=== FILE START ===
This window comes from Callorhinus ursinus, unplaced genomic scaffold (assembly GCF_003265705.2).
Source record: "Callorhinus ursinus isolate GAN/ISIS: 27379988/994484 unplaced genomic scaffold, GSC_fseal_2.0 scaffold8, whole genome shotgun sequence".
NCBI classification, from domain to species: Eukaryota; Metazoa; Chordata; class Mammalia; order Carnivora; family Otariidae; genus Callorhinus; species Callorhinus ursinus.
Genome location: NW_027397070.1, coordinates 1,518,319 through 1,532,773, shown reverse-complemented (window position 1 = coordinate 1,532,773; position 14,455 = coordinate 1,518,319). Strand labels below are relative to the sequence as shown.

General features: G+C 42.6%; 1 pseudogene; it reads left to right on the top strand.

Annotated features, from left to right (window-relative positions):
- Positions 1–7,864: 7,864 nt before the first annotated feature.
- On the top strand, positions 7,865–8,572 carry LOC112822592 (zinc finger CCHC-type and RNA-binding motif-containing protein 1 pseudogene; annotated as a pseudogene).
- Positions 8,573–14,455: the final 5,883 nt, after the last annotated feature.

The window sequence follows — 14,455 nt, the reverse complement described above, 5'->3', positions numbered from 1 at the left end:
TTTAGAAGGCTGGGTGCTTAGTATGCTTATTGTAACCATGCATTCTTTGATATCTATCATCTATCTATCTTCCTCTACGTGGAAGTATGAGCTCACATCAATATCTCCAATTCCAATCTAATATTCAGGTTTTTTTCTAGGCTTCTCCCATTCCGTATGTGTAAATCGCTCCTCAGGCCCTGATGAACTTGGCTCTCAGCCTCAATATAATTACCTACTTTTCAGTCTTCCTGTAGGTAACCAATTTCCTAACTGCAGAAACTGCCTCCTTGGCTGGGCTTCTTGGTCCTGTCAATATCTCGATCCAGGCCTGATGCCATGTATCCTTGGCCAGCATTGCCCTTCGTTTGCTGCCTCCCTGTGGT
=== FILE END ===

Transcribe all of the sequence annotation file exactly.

This window comes from Callorhinus ursinus, unplaced genomic scaffold (assembly GCF_003265705.2).
Source record: "Callorhinus ursinus isolate GAN/ISIS: 27379988/994484 unplaced genomic scaffold, GSC_fseal_2.0 scaffold8, whole genome shotgun sequence".
NCBI classification, from domain to species: Eukaryota; Metazoa; Chordata; class Mammalia; order Carnivora; family Otariidae; genus Callorhinus; species Callorhinus ursinus.
Genome location: NW_027397070.1, coordinates 1,518,319 through 1,532,773, shown reverse-complemented (window position 1 = coordinate 1,532,773; position 14,455 = coordinate 1,518,319). Strand labels below are relative to the sequence as shown.

General features: G+C 42.6%; 1 pseudogene; it reads left to right on the top strand.

Annotated features, from left to right (window-relative positions):
- Positions 1–7,864: 7,864 nt before the first annotated feature.
- On the top strand, positions 7,865–8,572 carry LOC112822592 (zinc finger CCHC-type and RNA-binding motif-containing protein 1 pseudogene; annotated as a pseudogene).
- Positions 8,573–14,455: the final 5,883 nt, after the last annotated feature.

The window sequence follows — 14,455 nt, the reverse complement described above, 5'->3', positions numbered from 1 at the left end:
TTTAGAAGGCTGGGTGCTTAGTATGCTTATTGTAACCATGCATTCTTTGATATCTATCATCTATCTATCTTCCTCTACGTGGAAGTATGAGCTCACATCAATATCTCCAATTCCAATCTAATATTCAGGTTTTTTTCTAGGCTTCTCCCATTCCGTATGTGTAAATCGCTCCTCAGGCCCTGATGAACTTGGCTCTCAGCCTCAATATAATTACCTACTTTTCAGTCTTCCTGTAGGTAACCAATTTCCTAACTGCAGAAACTGCCTCCTTGGCTGGGCTTCTTGGTCCTGTCAATATCTCGATCCAGGCCTGATGCCATGTATCCTTGGCCAGCATTGCCCTTCGTTTGCTGCCTCCCTGTGGT